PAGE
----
Number of femicides decreased slightly in 2021, but still blood-chilling
Violence against women and femicide continue to be grave problems in Turkey, with worrying statistics based on recent annual death tolls showing that current preventive measures are far from sufficient despite the downward trend in recent years.
At least 367 women were murdered in Turkey in 2021, according to annual data by the Federation of Women’s Associations of Turkey (TKDF), lower than the previous year’s 409, but still is a blood-chilling figure as it shows that one woman got killed almost every day.
Representatives of women’s movement organizations evaluated the non-stopping femicides and suspicious deaths in the country to daily Milliyet.
Attributing the failure to prevent femicides to legal loopholes and deficiencies in women’s policy, Canan Güllü, the head of TKDF, drew attention to the fact that there is no defined article on violence against women in the Turkish Penal Code.
“As long as the perpetrator is not punished for the violence he committed, femicides will increase. Unless precautions are taken, murders will not decrease,” Güllü said, noting that the scale of the brutality has been rising day by day.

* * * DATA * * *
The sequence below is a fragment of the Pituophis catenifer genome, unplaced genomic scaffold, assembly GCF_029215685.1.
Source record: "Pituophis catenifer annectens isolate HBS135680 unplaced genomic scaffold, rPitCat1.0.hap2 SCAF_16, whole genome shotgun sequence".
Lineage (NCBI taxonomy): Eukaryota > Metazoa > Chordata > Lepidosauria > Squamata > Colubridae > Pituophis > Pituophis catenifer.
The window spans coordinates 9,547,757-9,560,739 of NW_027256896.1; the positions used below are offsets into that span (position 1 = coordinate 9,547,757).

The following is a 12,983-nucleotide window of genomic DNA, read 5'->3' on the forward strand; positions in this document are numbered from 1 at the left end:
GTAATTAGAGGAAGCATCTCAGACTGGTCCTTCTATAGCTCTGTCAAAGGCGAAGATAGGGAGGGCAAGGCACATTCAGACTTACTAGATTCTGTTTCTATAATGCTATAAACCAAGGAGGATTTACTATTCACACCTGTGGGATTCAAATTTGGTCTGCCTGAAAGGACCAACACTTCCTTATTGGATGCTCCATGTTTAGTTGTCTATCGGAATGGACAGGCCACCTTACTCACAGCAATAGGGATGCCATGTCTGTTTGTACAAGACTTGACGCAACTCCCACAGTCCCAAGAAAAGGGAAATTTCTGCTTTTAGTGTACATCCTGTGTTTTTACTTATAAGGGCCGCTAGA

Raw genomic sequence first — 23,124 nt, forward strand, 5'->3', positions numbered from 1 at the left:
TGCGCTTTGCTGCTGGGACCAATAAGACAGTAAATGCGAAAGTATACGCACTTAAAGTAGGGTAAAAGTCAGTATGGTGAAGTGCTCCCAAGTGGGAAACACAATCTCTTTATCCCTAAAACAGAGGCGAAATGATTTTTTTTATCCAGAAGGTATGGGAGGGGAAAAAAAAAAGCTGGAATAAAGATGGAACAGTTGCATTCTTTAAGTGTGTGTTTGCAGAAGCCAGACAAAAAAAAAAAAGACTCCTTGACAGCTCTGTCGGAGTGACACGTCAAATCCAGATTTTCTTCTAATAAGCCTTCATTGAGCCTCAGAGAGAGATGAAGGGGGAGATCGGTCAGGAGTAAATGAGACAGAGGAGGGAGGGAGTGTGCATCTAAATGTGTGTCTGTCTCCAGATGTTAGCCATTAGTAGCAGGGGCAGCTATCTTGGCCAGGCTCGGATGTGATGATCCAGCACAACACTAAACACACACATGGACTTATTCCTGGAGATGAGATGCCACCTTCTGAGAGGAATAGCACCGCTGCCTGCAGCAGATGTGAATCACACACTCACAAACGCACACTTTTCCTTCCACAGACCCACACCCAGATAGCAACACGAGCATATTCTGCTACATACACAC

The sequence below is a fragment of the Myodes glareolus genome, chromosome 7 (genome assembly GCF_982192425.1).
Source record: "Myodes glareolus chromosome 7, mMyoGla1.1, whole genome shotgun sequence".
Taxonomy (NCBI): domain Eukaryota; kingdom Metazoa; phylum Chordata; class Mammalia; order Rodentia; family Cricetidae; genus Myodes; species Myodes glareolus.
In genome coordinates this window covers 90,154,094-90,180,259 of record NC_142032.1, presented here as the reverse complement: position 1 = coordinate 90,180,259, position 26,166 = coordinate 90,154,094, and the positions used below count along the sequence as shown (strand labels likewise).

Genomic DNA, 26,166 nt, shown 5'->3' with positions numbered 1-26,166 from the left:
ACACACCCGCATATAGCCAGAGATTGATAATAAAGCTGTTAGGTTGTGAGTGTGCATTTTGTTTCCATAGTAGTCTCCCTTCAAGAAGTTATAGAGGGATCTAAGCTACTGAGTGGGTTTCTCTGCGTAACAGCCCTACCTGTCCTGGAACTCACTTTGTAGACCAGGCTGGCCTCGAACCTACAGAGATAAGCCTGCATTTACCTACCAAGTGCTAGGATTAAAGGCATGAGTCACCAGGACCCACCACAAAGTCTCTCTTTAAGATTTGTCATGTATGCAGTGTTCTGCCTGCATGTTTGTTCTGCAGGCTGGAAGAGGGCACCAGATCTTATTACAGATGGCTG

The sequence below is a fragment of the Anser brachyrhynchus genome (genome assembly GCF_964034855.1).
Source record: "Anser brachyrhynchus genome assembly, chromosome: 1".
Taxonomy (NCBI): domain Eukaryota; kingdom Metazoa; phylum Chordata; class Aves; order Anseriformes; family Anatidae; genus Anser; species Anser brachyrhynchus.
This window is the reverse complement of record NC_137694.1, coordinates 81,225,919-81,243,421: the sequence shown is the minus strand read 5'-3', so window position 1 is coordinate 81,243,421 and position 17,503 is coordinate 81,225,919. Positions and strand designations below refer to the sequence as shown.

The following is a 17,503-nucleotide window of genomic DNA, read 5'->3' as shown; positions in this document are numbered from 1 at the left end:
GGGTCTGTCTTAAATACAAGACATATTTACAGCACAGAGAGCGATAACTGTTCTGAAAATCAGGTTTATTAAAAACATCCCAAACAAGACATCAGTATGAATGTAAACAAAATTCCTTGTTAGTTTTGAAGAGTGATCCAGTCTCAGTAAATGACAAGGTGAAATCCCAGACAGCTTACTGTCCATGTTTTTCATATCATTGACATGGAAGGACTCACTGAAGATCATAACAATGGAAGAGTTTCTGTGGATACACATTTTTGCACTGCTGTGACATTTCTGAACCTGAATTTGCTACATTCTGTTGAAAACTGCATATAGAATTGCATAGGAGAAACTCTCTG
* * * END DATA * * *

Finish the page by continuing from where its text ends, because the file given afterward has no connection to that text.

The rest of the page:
Stressing that an approach that pushes women into a more traditional structure has begun to be enforced, Güllü said that women are now also murdered by men other than a relative, spouse, or partner.
“In order to prevent this violence and murders, a Women’s Ministry should be formed, women’s policies should be implemented and a definition of violence should be added to the Turkish Penal Code,” Güllü stated.
Rukiye Leyla Süren, one of the lawyers of Kadın Cinayetlerini Durduracağız Platformu (We Will Stop Femicides Platform), a women’s rights organization that monitors violence against women, has pointed out that the suspicious death rate increased in 2021.
Stressing that the deaths of 12 out of 18 women murdered in October 2021 alone were suspicious, Süren noted that suspicious deaths are significant for both living and murdered women because a death that remains suspicious provides a recipe for another femicide.
Recalling the murder of Başak Cengiz, who was killed with a samurai sword while walking, Süren reminded that the perpetrator acted with the thought that the victim was weak and could not respond.
Expressing that it is aimed to imprison women in a weak area in society with gender inequality, Süren said that because the necessary steps were not taken, a man could think that he could easily kill a woman with a samurai sword he had.
“The year of 2021 needs to be evaluated and reported very well in terms of gender inequality,” she said, adding that a mobilization should be launched on how to end the violence and abuse of women everywhere, including in politics, at schools, or on streets.